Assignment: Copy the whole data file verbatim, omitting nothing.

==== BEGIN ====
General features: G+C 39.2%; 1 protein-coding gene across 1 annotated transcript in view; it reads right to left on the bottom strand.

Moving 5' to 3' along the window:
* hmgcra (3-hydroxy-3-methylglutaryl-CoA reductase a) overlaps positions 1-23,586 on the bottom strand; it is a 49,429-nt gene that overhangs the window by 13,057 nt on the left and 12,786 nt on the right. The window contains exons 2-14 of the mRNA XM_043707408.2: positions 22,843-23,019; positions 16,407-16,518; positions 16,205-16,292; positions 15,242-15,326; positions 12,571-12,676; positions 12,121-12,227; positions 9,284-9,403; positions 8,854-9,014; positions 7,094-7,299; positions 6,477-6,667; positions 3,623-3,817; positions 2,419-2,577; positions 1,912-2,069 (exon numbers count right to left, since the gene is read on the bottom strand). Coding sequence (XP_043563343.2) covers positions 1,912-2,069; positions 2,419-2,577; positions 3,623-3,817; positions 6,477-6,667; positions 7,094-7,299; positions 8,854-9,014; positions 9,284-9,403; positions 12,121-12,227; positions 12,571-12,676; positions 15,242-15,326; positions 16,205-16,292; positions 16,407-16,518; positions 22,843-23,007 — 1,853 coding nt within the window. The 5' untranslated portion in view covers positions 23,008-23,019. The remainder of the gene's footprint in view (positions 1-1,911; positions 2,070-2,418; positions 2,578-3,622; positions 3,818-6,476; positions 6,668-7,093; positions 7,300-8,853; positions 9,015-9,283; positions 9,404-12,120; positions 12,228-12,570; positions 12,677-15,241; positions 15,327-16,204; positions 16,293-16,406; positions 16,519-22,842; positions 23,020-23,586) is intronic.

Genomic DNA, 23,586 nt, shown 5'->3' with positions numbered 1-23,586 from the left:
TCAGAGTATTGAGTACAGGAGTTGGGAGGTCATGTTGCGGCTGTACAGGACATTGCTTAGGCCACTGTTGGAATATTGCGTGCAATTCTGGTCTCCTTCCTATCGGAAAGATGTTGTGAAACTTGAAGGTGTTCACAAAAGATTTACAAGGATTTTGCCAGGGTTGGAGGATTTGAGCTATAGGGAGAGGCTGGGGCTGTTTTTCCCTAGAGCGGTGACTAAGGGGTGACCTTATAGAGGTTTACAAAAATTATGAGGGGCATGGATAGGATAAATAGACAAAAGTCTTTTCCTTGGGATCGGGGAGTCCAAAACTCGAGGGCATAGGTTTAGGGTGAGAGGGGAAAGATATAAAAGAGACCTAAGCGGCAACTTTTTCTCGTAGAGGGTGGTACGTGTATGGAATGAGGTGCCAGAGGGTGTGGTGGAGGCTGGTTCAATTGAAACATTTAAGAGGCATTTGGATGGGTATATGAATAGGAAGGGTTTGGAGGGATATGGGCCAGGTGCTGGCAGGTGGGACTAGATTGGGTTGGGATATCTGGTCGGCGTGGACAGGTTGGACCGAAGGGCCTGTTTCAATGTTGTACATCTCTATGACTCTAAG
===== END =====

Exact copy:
General features: G+C 39.2%; 1 protein-coding gene across 1 annotated transcript in view; it reads right to left on the bottom strand.

Moving 5' to 3' along the window:
* hmgcra (3-hydroxy-3-methylglutaryl-CoA reductase a) overlaps positions 1-23,586 on the bottom strand; it is a 49,429-nt gene that overhangs the window by 13,057 nt on the left and 12,786 nt on the right. The window contains exons 2-14 of the mRNA XM_043707408.2: positions 22,843-23,019; positions 16,407-16,518; positions 16,205-16,292; positions 15,242-15,326; positions 12,571-12,676; positions 12,121-12,227; positions 9,284-9,403; positions 8,854-9,014; positions 7,094-7,299; positions 6,477-6,667; positions 3,623-3,817; positions 2,419-2,577; positions 1,912-2,069 (exon numbers count right to left, since the gene is read on the bottom strand). Coding sequence (XP_043563343.2) covers positions 1,912-2,069; positions 2,419-2,577; positions 3,623-3,817; positions 6,477-6,667; positions 7,094-7,299; positions 8,854-9,014; positions 9,284-9,403; positions 12,121-12,227; positions 12,571-12,676; positions 15,242-15,326; positions 16,205-16,292; positions 16,407-16,518; positions 22,843-23,007 — 1,853 coding nt within the window. The 5' untranslated portion in view covers positions 23,008-23,019. The remainder of the gene's footprint in view (positions 1-1,911; positions 2,070-2,418; positions 2,578-3,622; positions 3,818-6,476; positions 6,668-7,093; positions 7,300-8,853; positions 9,015-9,283; positions 9,404-12,120; positions 12,228-12,570; positions 12,677-15,241; positions 15,327-16,204; positions 16,293-16,406; positions 16,519-22,842; positions 23,020-23,586) is intronic.

Genomic DNA, 23,586 nt, shown 5'->3' with positions numbered 1-23,586 from the left:
TCAGAGTATTGAGTACAGGAGTTGGGAGGTCATGTTGCGGCTGTACAGGACATTGCTTAGGCCACTGTTGGAATATTGCGTGCAATTCTGGTCTCCTTCCTATCGGAAAGATGTTGTGAAACTTGAAGGTGTTCACAAAAGATTTACAAGGATTTTGCCAGGGTTGGAGGATTTGAGCTATAGGGAGAGGCTGGGGCTGTTTTTCCCTAGAGCGGTGACTAAGGGGTGACCTTATAGAGGTTTACAAAAATTATGAGGGGCATGGATAGGATAAATAGACAAAAGTCTTTTCCTTGGGATCGGGGAGTCCAAAACTCGAGGGCATAGGTTTAGGGTGAGAGGGGAAAGATATAAAAGAGACCTAAGCGGCAACTTTTTCTCGTAGAGGGTGGTACGTGTATGGAATGAGGTGCCAGAGGGTGTGGTGGAGGCTGGTTCAATTGAAACATTTAAGAGGCATTTGGATGGGTATATGAATAGGAAGGGTTTGGAGGGATATGGGCCAGGTGCTGGCAGGTGGGACTAGATTGGGTTGGGATATCTGGTCGGCGTGGACAGGTTGGACCGAAGGGCCTGTTTCAATGTTGTACATCTCTATGACTCTAAG